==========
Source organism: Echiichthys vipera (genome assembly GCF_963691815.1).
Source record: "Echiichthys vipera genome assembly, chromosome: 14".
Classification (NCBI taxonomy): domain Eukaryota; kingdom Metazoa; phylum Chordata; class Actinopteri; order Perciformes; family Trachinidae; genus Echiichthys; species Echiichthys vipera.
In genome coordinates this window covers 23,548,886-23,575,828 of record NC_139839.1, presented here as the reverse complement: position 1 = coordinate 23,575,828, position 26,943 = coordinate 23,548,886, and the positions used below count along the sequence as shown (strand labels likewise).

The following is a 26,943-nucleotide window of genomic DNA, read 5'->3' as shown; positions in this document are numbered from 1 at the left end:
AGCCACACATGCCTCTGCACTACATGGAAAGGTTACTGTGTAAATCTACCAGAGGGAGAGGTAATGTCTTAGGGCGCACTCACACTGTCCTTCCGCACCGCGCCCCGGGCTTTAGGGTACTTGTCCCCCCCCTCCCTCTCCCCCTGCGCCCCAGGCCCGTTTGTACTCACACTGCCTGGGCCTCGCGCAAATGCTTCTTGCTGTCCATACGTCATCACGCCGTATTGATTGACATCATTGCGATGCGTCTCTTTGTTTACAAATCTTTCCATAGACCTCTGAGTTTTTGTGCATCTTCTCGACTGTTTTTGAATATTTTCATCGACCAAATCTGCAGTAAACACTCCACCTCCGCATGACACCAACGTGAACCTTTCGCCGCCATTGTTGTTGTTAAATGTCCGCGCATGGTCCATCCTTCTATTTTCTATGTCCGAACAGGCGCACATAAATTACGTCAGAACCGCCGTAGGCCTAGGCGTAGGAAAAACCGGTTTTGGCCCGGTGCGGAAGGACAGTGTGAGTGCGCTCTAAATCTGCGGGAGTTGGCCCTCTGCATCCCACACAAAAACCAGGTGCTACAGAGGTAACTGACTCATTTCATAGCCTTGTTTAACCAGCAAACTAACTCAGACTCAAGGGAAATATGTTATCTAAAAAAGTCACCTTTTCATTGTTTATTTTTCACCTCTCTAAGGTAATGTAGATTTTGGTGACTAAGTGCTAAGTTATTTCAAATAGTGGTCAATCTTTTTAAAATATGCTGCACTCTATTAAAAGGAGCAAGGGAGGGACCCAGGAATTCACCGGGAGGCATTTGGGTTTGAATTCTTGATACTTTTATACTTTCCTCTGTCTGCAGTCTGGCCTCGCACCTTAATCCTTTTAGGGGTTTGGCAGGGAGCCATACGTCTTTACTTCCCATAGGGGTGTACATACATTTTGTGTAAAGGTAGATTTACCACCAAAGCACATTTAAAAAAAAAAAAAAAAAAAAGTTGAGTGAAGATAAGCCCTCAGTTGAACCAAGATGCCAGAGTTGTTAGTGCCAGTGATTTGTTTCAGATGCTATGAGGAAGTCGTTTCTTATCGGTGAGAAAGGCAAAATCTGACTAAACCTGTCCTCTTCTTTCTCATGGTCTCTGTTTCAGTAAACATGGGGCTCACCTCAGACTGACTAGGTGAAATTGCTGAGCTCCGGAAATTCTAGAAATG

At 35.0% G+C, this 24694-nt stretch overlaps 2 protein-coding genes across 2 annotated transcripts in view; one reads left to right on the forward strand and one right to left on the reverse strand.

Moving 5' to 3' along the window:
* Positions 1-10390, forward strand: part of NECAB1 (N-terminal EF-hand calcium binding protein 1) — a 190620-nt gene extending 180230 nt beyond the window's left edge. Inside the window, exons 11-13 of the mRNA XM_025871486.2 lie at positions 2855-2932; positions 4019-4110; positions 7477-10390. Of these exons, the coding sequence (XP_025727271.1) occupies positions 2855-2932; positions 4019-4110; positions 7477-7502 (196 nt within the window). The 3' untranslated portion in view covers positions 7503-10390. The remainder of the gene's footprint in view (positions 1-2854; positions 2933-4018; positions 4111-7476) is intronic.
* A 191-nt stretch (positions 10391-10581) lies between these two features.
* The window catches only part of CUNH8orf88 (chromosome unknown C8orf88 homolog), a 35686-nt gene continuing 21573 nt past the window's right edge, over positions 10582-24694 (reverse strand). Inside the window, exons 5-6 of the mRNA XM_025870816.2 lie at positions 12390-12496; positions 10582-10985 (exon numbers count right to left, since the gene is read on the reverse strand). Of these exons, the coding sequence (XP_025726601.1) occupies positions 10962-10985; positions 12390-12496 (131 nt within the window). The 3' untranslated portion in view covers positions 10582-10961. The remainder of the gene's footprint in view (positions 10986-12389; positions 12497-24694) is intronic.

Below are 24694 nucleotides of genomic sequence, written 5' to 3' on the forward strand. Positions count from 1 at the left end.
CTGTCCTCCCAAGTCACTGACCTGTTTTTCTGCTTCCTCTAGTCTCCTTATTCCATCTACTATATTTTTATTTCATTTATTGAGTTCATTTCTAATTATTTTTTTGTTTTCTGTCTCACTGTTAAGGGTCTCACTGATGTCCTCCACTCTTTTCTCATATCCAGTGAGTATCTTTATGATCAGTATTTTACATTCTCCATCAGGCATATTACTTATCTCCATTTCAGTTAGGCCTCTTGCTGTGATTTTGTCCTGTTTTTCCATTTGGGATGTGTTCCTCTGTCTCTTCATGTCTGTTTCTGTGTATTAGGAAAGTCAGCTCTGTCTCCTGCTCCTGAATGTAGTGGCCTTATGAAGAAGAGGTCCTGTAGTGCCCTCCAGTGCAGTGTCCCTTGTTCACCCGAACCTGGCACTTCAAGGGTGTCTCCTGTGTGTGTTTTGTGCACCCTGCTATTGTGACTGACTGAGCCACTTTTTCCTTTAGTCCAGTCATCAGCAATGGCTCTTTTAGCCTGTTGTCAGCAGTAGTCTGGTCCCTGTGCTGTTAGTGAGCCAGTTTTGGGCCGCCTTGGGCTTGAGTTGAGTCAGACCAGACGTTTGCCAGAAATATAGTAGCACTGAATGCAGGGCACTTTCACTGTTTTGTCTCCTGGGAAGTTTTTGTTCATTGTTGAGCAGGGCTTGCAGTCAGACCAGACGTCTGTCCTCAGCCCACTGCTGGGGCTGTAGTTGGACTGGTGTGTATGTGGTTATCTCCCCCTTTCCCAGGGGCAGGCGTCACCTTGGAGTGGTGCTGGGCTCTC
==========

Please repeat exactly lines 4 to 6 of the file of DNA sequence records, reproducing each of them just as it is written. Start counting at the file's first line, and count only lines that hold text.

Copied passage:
In genome coordinates this window covers 23,548,886-23,575,828 of record NC_139839.1, presented here as the reverse complement: position 1 = coordinate 23,575,828, position 26,943 = coordinate 23,548,886, and the positions used below count along the sequence as shown (strand labels likewise).

The following is a 26,943-nucleotide window of genomic DNA, read 5'->3' as shown; positions in this document are numbered from 1 at the left end:
AGCCACACATGCCTCTGCACTACATGGAAAGGTTACTGTGTAAATCTACCAGAGGGAGAGGTAATGTCTTAGGGCGCACTCACACTGTCCTTCCGCACCGCGCCCCGGGCTTTAGGGTACTTGTCCCCCCCCTCCCTCTCCCCCTGCGCCCCAGGCCCGTTTGTACTCACACTGCCTGGGCCTCGCGCAAATGCTTCTTGCTGTCCATACGTCATCACGCCGTATTGATTGACATCATTGCGATGCGTCTCTTTGTTTACAAATCTTTCCATAGACCTCTGAGTTTTTGTGCATCTTCTCGACTGTTTTTGAATATTTTCATCGACCAAATCTGCAGTAAACACTCCACCTCCGCATGACACCAACGTGAACCTTTCGCCGCCATTGTTGTTGTTAAATGTCCGCGCATGGTCCATCCTTCTATTTTCTATGTCCGAACAGGCGCACATAAATTACGTCAGAACCGCCGTAGGCCTAGGCGTAGGAAAAACCGGTTTTGGCCCGGTGCGGAAGGACAGTGTGAGTGCGCTCTAAATCTGCGGGAGTTGGCCCTCTGCATCCCACACAAAAACCAGGTGCTACAGAGGTAACTGACTCATTTCATAGCCTTGTTTAACCAGCAAACTAACTCAGACTCAAGGGAAATATGTTATCTAAAAAAGTCACCTTTTCATTGTTTATTTTTCACCTCTCTAAGGTAATGTAGATTTTGGTGACTAAGTGCTAAGTTATTTCAAATAGTGGTCAATCTTTTTAAAATATGCTGCACTCTATTAAAAGGAGCAAGGGAGGGACCCAGGAATTCACCGGGAGGCATTTGGGTTTGAATTCTTGATACTTTTATACTTTCCTCTGTCTGCAGTCTGGCCTCGCACCTTAATCCTTTTAGGGGTTTGGCAGGGAGCCATACGTCTTTACTTCCCATAGGGGTGTACATACATTTTGTGTAAAGGTAGATTTACCACCAAAGCACATTTAAAAAAAAAAAAAAAAAAAAGTTGAGTGAAGATAAGCCCTCAGTTGAACCAAGATGCCAGAGTTGTTAGTGCCAGTGATTTGTTTCAGATGCTATGAGGAAGTCGTTTCTTATCGGTGAGAAAGGCAAAATCTGACTAAACCTGTCCTCTTCTTTCTCATGGTCTCTGTTTCAGTAAACATGGGGCTCACCTCAGACTGACTAGGTGAAATTGCTGAGCTCCGGAAATTCTAGAAATG